Egypt’s birth rate drops as economic pressure mounts

For Egypt's government and civil society groups, tackling the growing problem of street children is proving difficult. (AFP)
Updated 11 June 2018
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Egypt’s birth rate drops as economic pressure mounts

  • Egypt recorded 26.8 births per 1000 people in 2017 compared to 28.6 in 2016
  • According to the 2017 census, there are now 104 million people, meaning Egypt ranks 13th worldwide in terms of population

CAIRO: Egypt has claimed a victory in the battle to reduce population growth but experts say a drop in the birth rate reflects the country’s economic woes rather than an effective government policy.
Egypt recorded 26.8 births per 1000 people in 2017 compared to 28.6 in 2016, according to an annual report by the Central Agency for Public Mobilization an d Statistics (CAPMAS).
The government has been focused on reducing birth rates as part of its 2030 development plan to reduce health and educations costs.
“The population strategy we built aims to reach 112 million Egyptians in 2030 instead of 128 million, which will save around 200 billion (Egyptian) pounds within the period of 2017-2030 — specifically in insurance, health and education,” said Tarek Tawfik, the deputy health minister.
Mohamed Sherif, a Cairo-based economic analyst, told Arab News that the reduced rates were down to the harsh economic conditions faced by Egyptians rather than government strategy.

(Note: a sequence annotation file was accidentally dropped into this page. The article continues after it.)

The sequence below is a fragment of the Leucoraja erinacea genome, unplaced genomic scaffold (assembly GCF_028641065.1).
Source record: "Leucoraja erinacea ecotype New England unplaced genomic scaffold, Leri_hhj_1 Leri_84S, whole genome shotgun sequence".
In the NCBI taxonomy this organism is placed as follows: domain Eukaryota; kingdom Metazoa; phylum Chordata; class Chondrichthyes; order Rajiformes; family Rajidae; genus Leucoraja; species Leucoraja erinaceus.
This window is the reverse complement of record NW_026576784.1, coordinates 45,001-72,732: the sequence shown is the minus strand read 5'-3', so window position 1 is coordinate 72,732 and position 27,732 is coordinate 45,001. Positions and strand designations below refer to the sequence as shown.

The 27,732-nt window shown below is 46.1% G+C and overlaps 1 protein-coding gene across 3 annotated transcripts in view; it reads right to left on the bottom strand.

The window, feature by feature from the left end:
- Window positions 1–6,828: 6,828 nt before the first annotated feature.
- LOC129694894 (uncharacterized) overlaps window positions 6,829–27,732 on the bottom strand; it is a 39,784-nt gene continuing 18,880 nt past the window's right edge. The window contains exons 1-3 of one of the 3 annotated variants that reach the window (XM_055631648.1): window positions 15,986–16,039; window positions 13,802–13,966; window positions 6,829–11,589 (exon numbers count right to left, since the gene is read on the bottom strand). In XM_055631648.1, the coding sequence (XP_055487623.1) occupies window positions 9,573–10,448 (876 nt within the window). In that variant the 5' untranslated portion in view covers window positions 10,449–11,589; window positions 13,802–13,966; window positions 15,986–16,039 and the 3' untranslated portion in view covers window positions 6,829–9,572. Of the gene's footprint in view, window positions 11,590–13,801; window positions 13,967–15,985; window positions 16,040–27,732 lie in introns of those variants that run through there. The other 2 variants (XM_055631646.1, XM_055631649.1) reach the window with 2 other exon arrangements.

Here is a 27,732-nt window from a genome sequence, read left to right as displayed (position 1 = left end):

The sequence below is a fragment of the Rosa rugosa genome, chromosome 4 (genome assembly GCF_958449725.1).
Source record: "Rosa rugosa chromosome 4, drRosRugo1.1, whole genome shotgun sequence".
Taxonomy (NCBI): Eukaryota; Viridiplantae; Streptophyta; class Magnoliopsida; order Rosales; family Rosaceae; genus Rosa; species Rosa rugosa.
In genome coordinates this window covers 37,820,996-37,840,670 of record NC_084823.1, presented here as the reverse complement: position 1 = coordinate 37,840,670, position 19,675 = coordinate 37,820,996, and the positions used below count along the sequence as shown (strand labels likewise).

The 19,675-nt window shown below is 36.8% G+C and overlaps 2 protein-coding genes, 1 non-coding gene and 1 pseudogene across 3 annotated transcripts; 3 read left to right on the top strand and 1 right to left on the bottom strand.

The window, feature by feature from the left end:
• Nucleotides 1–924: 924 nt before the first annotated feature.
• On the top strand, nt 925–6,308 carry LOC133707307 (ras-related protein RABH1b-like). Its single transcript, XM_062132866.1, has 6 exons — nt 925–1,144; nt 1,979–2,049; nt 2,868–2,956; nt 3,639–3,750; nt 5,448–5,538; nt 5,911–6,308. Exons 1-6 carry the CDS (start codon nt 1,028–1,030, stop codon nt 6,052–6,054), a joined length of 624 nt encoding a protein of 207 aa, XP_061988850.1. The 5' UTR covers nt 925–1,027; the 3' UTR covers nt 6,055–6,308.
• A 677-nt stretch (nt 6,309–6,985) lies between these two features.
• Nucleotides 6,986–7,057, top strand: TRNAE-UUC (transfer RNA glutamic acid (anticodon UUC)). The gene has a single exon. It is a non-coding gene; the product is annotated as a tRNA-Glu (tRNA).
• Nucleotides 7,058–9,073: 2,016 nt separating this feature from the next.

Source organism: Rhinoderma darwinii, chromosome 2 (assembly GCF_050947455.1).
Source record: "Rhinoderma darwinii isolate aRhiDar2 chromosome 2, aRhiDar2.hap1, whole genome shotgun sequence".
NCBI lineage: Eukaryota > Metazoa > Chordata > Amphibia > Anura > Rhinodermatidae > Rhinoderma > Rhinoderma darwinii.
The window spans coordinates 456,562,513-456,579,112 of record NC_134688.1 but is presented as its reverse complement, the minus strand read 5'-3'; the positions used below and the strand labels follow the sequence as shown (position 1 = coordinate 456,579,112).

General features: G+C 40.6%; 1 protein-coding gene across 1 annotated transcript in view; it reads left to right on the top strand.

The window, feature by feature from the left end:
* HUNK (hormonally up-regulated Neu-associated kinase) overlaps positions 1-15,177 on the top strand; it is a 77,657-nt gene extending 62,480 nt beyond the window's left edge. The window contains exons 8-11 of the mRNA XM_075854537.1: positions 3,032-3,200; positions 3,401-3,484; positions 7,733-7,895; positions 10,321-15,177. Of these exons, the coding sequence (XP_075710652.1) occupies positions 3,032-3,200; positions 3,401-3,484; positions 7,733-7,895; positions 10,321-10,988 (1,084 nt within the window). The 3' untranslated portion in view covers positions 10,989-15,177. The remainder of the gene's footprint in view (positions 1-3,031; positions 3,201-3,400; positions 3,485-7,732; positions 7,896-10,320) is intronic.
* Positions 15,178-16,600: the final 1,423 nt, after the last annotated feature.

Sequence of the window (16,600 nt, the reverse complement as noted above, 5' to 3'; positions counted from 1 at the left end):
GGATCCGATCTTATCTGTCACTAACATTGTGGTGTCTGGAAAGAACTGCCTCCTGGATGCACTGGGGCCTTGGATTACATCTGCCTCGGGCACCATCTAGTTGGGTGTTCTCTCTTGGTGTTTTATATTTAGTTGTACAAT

“The Egyptian pound devaluation and the continuous rise in prices is the main driver,” he said.
He added that studies have shown that higher living costs lead to a drop in birth rates.
“Lower marriage rates and fear of burden surely affects the birth rates, he said.
Last week, the Ministry of Social Solidarity launched a campaign urging Egyptian families to limit the number of children they have.
The “Two is enough” program aims to change people’s perception in rural areas that having small families through birth control is religiously forbidden, said Rania Fares, the ministry’s program coordinator. She said they aimed to reduce the number of children per family to 2.4 in rural areas.
“The importance of spacing child births will be stressed and suitable birth control methods will be provided, Fares said.
Egyptians have been suffering particularly due to extreme austerity measures that have increased water, electricity, fuel and transport prices.